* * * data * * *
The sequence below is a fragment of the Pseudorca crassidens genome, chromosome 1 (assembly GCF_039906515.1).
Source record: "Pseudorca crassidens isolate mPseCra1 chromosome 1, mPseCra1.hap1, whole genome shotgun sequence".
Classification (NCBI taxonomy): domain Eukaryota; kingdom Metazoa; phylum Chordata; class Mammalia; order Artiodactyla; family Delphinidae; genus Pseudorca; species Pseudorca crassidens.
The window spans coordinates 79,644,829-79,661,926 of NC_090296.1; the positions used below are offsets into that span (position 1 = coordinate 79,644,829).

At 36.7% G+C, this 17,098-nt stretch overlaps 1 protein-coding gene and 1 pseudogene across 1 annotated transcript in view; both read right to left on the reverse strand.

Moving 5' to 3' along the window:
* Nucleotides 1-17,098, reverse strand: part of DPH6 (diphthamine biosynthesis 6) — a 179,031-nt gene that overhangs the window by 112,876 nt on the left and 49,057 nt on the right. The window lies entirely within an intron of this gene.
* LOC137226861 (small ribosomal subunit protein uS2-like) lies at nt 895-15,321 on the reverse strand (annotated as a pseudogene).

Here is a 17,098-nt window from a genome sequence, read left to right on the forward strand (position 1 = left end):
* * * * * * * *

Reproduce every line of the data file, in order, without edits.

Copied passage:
The sequence below is a fragment of the Pseudorca crassidens genome, chromosome 1 (assembly GCF_039906515.1).
Source record: "Pseudorca crassidens isolate mPseCra1 chromosome 1, mPseCra1.hap1, whole genome shotgun sequence".
Classification (NCBI taxonomy): domain Eukaryota; kingdom Metazoa; phylum Chordata; class Mammalia; order Artiodactyla; family Delphinidae; genus Pseudorca; species Pseudorca crassidens.
The window spans coordinates 79,644,829-79,661,926 of NC_090296.1; the positions used below are offsets into that span (position 1 = coordinate 79,644,829).

At 36.7% G+C, this 17,098-nt stretch overlaps 1 protein-coding gene and 1 pseudogene across 1 annotated transcript in view; both read right to left on the reverse strand.

Moving 5' to 3' along the window:
* Nucleotides 1-17,098, reverse strand: part of DPH6 (diphthamine biosynthesis 6) — a 179,031-nt gene that overhangs the window by 112,876 nt on the left and 49,057 nt on the right. The window lies entirely within an intron of this gene.
* LOC137226861 (small ribosomal subunit protein uS2-like) lies at nt 895-15,321 on the reverse strand (annotated as a pseudogene).

Here is a 17,098-nt window from a genome sequence, read left to right on the forward strand (position 1 = left end):